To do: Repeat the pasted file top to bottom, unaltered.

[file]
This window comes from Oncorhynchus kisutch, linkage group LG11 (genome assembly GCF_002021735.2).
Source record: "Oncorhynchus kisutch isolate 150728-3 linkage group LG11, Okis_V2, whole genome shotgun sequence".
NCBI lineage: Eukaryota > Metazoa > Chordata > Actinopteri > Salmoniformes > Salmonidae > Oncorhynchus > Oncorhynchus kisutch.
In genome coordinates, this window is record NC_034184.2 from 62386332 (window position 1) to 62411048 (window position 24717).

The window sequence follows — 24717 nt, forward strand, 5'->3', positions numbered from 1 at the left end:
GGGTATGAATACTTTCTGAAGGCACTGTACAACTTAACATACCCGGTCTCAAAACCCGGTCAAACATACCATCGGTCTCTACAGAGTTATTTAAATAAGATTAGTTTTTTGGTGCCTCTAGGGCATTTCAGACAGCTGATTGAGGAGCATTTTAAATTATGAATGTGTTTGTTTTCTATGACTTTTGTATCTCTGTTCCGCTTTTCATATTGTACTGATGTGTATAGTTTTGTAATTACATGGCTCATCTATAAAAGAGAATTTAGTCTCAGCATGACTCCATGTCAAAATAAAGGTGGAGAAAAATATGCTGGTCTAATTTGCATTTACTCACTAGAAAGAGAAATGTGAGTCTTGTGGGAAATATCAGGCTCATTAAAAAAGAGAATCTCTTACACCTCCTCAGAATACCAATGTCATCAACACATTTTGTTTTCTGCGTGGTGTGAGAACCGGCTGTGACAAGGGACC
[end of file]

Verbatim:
This window comes from Oncorhynchus kisutch, linkage group LG11 (genome assembly GCF_002021735.2).
Source record: "Oncorhynchus kisutch isolate 150728-3 linkage group LG11, Okis_V2, whole genome shotgun sequence".
NCBI lineage: Eukaryota > Metazoa > Chordata > Actinopteri > Salmoniformes > Salmonidae > Oncorhynchus > Oncorhynchus kisutch.
In genome coordinates, this window is record NC_034184.2 from 62386332 (window position 1) to 62411048 (window position 24717).

The window sequence follows — 24717 nt, forward strand, 5'->3', positions numbered from 1 at the left end:
GGGTATGAATACTTTCTGAAGGCACTGTACAACTTAACATACCCGGTCTCAAAACCCGGTCAAACATACCATCGGTCTCTACAGAGTTATTTAAATAAGATTAGTTTTTTGGTGCCTCTAGGGCATTTCAGACAGCTGATTGAGGAGCATTTTAAATTATGAATGTGTTTGTTTTCTATGACTTTTGTATCTCTGTTCCGCTTTTCATATTGTACTGATGTGTATAGTTTTGTAATTACATGGCTCATCTATAAAAGAGAATTTAGTCTCAGCATGACTCCATGTCAAAATAAAGGTGGAGAAAAATATGCTGGTCTAATTTGCATTTACTCACTAGAAAGAGAAATGTGAGTCTTGTGGGAAATATCAGGCTCATTAAAAAAGAGAATCTCTTACACCTCCTCAGAATACCAATGTCATCAACACATTTTGTTTTCTGCGTGGTGTGAGAACCGGCTGTGACAAGGGACC